In the Adhémar de Monteil family since 1239, the castle owes its notoriety to the epistolary correspondence between Madame de Sévigné and her daughter Françoise-Marguerite after the latter married François Adhémar de Monteil de Grignan, in January 1669. on the other, the mother at the court of the Sun King, the daughter in the land of cicadas, the two women spent more than twenty-five years of their lives writing to each other every day. A correspondence of exceptional quality subsequently published, it is a well-documented testimony to life at the Versailles court as well as in Provence in the 17th century.
On the borders of Drôme and Vaucluse, the castle of Suze-la-Rousse has dominated the plain on the horizon for almost a thousand years, even if the building displays more of a Renaissance style. The origins of this superbly preserved castle date back to 1173, the year of the union of Tiburge d’Orange with Bertrand 1st of Baux who had the castle built in honor of his charming wife.
The interest of this military construction attached to the rock was also to protect the village of Suze and the wine-growing lands brought as a dowry by the young woman. In the 16th century, the castle, owned by François de La Baume-Suze – governor of Provence -, was sumptuously embellished with, among other things, a room for the tennis game very popular at the time. In 1958, upon her death, the last Marquise de Suze bequeathed the castle to the Orphelins d’Auteuil foundation. Purchased by the Drôme general council, since 1978, it has hosted the Suze-la-Rousse Wine University, attached to the Aix-en-Provence rectorate. The main courtyard has exceptional acoustics, the department regularly organizes classical music concerts there which are harmoniously accompanied by regional grape varieties.
In 1996, the tercentenary of the death of Madame de Sévigné, the Correspondence Festival was born in Grignan. The beginning of an adventure, the celebration of a genre: correspondence, an often neglected literary field which is experiencing growing interest from readers. In the time of text messages and emoticons, a comforting and welcome reaction! The festival shows what an inexhaustible source correspondence feeds in all countries. In good weather, this event celebrating the art of letters focuses on correspondence from all eras, in all their forms. In the shade of the village’s plane trees, under the paneling of the castle, thanks to the commitment of volunteers and the talent of the artists invited to read and speak, the festival has been able to continue. In 2024, the 28th Grignan Correspondence Festival will take place from July 2 to 6, on the theme of “Hero’s letters”. Once again, a vast subject which can take us to the four corners of the world, yesterday as well as the day before yesterday, carried by the voices of the actors who will lend themselves to the story of these legendary correspondences, always with the same passion, that of words.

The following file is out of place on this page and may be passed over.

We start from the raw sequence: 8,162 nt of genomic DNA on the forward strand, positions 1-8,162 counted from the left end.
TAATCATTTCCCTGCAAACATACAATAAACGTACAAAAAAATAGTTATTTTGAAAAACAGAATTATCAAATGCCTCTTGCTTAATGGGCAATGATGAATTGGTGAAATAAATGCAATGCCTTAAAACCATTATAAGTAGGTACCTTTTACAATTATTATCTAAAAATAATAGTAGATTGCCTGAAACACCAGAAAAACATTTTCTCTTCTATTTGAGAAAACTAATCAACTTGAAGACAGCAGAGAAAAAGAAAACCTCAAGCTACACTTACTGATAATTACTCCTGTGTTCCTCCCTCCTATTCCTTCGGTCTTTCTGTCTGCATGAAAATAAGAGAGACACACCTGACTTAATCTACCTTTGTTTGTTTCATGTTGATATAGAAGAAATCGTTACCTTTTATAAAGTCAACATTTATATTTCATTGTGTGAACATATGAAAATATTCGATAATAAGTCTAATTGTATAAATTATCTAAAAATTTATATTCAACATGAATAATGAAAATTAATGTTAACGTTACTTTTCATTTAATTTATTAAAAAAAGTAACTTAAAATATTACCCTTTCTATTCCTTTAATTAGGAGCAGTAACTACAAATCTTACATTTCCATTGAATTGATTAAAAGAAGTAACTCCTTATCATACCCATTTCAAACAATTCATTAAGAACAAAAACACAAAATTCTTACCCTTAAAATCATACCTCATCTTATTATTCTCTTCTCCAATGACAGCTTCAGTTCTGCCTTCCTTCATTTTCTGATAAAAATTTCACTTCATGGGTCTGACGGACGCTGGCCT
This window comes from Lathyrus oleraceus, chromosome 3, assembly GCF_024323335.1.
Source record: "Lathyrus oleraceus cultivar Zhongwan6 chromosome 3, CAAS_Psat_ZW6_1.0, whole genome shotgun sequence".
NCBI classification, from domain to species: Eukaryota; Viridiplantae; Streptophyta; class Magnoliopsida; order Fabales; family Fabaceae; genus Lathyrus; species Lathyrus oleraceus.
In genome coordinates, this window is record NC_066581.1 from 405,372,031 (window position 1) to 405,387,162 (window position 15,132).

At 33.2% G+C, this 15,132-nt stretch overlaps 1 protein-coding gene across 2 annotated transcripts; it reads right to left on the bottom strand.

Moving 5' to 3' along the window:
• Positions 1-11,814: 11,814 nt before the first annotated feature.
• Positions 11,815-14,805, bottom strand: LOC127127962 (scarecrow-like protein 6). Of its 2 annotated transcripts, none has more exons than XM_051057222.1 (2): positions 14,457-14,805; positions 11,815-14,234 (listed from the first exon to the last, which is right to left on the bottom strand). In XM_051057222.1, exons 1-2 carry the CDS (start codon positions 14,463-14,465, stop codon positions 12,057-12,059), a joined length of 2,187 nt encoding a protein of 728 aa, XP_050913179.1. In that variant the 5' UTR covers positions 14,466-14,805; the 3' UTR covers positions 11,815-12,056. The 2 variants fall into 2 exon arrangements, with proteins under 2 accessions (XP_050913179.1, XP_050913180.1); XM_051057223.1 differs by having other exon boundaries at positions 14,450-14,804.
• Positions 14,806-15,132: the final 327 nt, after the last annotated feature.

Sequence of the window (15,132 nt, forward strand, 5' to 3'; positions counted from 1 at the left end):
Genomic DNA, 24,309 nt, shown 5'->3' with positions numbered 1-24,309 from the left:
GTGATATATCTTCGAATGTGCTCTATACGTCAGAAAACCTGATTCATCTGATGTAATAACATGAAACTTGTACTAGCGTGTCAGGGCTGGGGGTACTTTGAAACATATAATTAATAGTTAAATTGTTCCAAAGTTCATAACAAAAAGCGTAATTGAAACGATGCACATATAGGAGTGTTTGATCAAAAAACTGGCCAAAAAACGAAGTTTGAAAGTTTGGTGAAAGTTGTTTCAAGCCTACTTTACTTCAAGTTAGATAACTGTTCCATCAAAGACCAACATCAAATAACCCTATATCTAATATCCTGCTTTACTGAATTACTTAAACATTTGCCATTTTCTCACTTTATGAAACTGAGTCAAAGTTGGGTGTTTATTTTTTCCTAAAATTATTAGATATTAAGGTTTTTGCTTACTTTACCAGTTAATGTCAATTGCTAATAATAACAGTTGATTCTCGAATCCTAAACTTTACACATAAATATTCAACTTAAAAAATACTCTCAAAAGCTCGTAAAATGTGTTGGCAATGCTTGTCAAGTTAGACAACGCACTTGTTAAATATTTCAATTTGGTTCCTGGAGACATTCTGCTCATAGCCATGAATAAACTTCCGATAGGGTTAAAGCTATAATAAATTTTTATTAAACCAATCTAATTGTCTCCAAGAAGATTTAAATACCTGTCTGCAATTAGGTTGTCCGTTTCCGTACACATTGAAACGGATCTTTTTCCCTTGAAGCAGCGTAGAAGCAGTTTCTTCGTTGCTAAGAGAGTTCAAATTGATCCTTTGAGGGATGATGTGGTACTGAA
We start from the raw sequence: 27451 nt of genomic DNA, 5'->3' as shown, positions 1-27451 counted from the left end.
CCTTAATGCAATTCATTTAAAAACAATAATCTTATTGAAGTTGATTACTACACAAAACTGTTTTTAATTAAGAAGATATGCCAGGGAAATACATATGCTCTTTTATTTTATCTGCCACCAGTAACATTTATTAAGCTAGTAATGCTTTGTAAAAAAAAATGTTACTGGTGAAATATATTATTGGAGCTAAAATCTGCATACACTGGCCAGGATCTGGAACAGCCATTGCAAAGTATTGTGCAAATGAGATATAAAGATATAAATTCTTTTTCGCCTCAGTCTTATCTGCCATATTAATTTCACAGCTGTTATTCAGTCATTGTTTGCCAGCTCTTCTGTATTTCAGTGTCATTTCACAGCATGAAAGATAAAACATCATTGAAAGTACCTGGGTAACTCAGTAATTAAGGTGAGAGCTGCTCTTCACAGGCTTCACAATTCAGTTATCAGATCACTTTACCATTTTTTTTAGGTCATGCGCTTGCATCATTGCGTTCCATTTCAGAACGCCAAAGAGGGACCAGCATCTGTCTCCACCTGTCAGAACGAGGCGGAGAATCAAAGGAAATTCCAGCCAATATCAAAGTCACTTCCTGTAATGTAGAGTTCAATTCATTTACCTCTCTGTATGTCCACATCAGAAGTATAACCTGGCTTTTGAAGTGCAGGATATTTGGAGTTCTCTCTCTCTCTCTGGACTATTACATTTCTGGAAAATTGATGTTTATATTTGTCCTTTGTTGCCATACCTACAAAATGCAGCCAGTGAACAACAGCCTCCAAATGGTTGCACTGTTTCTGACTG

In Saint-Nazaire-de-Royans, we board the Royans-Vercors, a wheelboat which sails towards La Sône, a small village with an industrial past.
Lulled by the lapping of the paddle wheel, we let ourselves be carried along the Bourne, a tributary of the Isère, to enjoy nature, to admire the Saint-Nazaire aqueduct, a work of art imagined by Napoleon 1st, built under Napoleon III, which makes it possible to irrigate the plains of Valence. Between the marshes and reed beds where birds have their lairs, swans, coots and large birds of prey can be approached more easily from the river bed. The steep cliffs of the Vercors take on another dimension, discovered along the water. Built in 1991, the Royans-Vercors can accommodate up to 140 passengers. With its double deck, it is inspired by the Louisiana wheelboats which sailed on the Mississippi in the 19th century.
The French shoe capital, Romans-sur-Isère has always had factory outlets that have delighted bargain hunters. Like Troyes with hosiery, Romans has been able to adapt to demand and several shopping centers such as Parc Saint-Paul, Marques Avenue, Usine Center, have opened “outlets”, discounted spaces where prices are ultra competitive, mainly on ready-to-wear and fashion accessories from major brands.
By Claude Granveaud Vallat
Header photo credit: Village of La Batie, view of Mont Aiguille – Vercors (38) Photo credit; © P. Jayet/Auvergne-Rhône-Alpes Tourisme